I’m giving thanks this year for people like him, whose creativity and persistent humanity remind me that there are so many interesting ways to respond to bad shit, & they can be life-affirming acts of beauty.
& I’m giving thanks for Barack Obama, like so many others, because I am continually reminded of his decency, his pragmatism, & his big big brain every time he speaks or grants an interview.
Happy Thanksgiving, my fellow Americans.
A friend of a friend in Lincoln, Nebraska got to see the documentary She’s a Boy I Knew which I’d heard good things about, so I asked her to write a review.
by Dr. Pat. Tetreault
Sheâ€™s A Boy I Knew is a remarkably well-made film. It is honest, funny, poignant and real. Canadian Gwen Haworth narrates and directs the documentary about her life, her coming out process regarding her gender and sexuality, and how her transition to become the woman she is meant to be impacts her life as well as the lives of those she loves and who love her. Through the use of home videos and interviews with family members and friends, including her ex-wife, Gwen reveals the depth and range of emotion and the process involved in coming out and in transitioning. Brief animated segments are also included to lighten the film while providing background information. More
A group of musicians from all over the world got to play together for a documentary about the unifying beauty of music. Bill Moyers interviews the director and shows a clip from the film. Gorgeous stuff. Like a salve after the bitterness of this election cycle.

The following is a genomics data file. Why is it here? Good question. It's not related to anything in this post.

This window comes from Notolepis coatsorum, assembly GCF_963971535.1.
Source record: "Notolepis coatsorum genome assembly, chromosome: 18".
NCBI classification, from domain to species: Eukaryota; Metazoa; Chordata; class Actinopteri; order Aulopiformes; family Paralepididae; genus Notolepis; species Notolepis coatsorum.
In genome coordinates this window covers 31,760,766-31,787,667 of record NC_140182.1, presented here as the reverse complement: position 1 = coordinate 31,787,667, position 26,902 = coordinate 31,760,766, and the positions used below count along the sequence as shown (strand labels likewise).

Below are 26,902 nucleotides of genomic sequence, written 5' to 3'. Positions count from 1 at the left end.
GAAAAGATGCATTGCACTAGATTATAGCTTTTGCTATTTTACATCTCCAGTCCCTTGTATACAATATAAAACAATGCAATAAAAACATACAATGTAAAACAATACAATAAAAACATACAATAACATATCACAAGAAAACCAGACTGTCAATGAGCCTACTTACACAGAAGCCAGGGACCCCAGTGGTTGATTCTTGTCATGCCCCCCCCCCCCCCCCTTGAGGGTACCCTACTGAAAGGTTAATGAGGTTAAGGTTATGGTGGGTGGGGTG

Those books Palin was asking about having removed? Books about gays for children. Why am I not surprised?
Interviews with LGBT Alaskans in Wasilla, who talk about how Palin was very much involved with churches who made anti-gay sentiment a political stand, and who condone ex-gay therapies. Very, very important viewing, especially after Palin let it slide in the debate that she is for same-sex marriage rights (even if she doesn’t call it marriage).
Nina Smith over at Queercents is doing a series on ‘Transgender Finances’ – covering issues like Social Security, marriage, etc. She has already interviewed me, James Green, Jenny Boylan, Jay Sennett and a few other trans people & allies. This series is a great, cool idea, & I’m glad to see someone’s doing it. Thanks, Nina!
The thing about being away is that you miss a lot of important news, like Ike and poor Gilchrist, TX; or the fact that Palin dropped 10 approval points over the weekend, or, most sadly, that novelist David Foster Wallace committed suicide this past weekend.
I was never a huge fan of his work, with the exception of Brief Interviews with Hideous Men, and of course – like every other writer alive – I was jealous of how much attention he got. The first piece I read by him was in Harper’s, and it was about cruises, and I found the endless footnoting drove me nuts, BUT – and this is a big but – his style broke through certain dull trends in novel-writing that I couldn’t bear even more. Every once in a while someone tells me that they think the footnotes of She’s Not the Man I Married is the best part of the book, and I’ve always described them jokingly as my attempt at being the David Foster Wallace of the gender set.
I’m stunned, about as stunned when I learned that another master & experimental stylist, Spalding Gray, also committed suicide. It’s a worry for people like me – prone to depression, only happy – you might even say alive – when writing. I have an old writer friend who used to ask me all the time, when we were taking writing workshops at CCNY together, whether I would choose writing or happiness, if I chose one or the other. I always said happiness.
& David Foster Wallace reminded me tonight why.
RIP, and the deepest condolences to his wife and sister.
GenderVision, who are Nancy Nangeroni and Gordene MacKenzie formerly of GenderTalk, did an interview with us in November 2007. Two parts of it you can watch online, but then there’s other conversations we had, with both of them, that you can only get by buying the DVD. I got mine today, and it’s nice to see professional packaging. We don’t make any money from it, but they do good work up there, so do support them. It’d make a good DVD to pass around within a support group, or to watch bits of at a meeting, even.
Tell them Helen sent you!